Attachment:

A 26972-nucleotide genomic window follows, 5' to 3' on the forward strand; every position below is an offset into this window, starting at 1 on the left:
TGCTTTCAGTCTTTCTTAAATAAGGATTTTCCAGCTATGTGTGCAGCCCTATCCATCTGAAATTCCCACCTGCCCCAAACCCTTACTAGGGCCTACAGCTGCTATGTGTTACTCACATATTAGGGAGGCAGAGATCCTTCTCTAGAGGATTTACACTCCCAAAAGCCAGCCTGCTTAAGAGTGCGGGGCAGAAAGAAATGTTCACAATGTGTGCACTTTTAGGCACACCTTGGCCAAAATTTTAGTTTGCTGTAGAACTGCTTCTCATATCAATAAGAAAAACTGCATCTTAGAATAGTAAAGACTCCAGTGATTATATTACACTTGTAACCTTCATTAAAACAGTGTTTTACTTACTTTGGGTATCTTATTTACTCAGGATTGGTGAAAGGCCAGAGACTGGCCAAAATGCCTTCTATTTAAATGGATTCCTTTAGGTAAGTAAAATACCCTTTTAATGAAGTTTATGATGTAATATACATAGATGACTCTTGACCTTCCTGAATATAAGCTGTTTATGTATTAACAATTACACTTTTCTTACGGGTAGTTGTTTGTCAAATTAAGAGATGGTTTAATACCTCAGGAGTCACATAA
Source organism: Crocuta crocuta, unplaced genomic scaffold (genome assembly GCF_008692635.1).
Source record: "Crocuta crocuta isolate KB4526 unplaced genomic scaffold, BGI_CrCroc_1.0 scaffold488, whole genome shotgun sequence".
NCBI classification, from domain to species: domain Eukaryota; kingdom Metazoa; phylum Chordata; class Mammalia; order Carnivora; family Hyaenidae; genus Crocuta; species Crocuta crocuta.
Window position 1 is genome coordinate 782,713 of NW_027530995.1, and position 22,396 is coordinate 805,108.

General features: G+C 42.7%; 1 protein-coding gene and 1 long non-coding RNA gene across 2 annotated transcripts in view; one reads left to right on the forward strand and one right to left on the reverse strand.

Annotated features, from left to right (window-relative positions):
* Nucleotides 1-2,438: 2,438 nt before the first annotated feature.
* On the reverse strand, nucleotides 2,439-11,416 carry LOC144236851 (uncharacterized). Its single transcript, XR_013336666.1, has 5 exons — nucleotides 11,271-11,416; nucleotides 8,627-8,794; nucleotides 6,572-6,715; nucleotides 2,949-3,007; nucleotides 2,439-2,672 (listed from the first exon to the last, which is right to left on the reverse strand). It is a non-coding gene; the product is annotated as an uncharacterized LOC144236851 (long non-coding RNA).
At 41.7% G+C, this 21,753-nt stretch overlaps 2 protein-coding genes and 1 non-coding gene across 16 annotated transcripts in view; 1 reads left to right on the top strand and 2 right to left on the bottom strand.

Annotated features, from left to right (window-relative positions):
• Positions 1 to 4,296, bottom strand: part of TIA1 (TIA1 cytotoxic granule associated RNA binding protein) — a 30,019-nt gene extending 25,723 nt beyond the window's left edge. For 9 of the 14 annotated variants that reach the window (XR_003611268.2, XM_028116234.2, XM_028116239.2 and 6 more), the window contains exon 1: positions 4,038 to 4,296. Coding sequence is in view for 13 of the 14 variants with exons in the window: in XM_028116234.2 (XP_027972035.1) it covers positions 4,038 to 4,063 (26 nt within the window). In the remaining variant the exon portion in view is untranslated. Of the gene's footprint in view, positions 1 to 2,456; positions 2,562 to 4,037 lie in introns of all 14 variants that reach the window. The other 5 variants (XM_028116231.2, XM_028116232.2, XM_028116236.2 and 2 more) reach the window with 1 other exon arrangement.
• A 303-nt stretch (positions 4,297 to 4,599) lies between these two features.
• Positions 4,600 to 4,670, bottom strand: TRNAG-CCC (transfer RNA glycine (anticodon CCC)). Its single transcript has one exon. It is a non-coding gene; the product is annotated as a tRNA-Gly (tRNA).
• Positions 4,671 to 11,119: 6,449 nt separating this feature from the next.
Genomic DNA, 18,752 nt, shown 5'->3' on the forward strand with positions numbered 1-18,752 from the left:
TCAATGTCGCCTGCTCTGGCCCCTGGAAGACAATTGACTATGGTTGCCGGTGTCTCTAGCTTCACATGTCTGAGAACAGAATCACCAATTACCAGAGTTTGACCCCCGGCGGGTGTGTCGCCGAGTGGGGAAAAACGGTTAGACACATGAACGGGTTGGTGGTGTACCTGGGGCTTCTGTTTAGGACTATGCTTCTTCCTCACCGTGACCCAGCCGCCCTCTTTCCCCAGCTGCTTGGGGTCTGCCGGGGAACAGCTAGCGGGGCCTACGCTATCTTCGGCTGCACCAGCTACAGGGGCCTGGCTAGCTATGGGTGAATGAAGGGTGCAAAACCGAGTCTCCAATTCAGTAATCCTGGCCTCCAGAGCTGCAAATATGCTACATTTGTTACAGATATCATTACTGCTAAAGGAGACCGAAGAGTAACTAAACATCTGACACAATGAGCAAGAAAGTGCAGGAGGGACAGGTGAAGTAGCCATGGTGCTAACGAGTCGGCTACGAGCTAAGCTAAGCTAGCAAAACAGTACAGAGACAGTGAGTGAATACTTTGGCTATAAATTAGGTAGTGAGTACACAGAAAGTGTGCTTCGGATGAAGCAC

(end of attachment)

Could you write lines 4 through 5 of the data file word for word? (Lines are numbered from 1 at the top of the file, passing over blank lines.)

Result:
Source record: "Crocuta crocuta isolate KB4526 unplaced genomic scaffold, BGI_CrCroc_1.0 scaffold488, whole genome shotgun sequence".
NCBI classification, from domain to species: domain Eukaryota; kingdom Metazoa; phylum Chordata; class Mammalia; order Carnivora; family Hyaenidae; genus Crocuta; species Crocuta crocuta.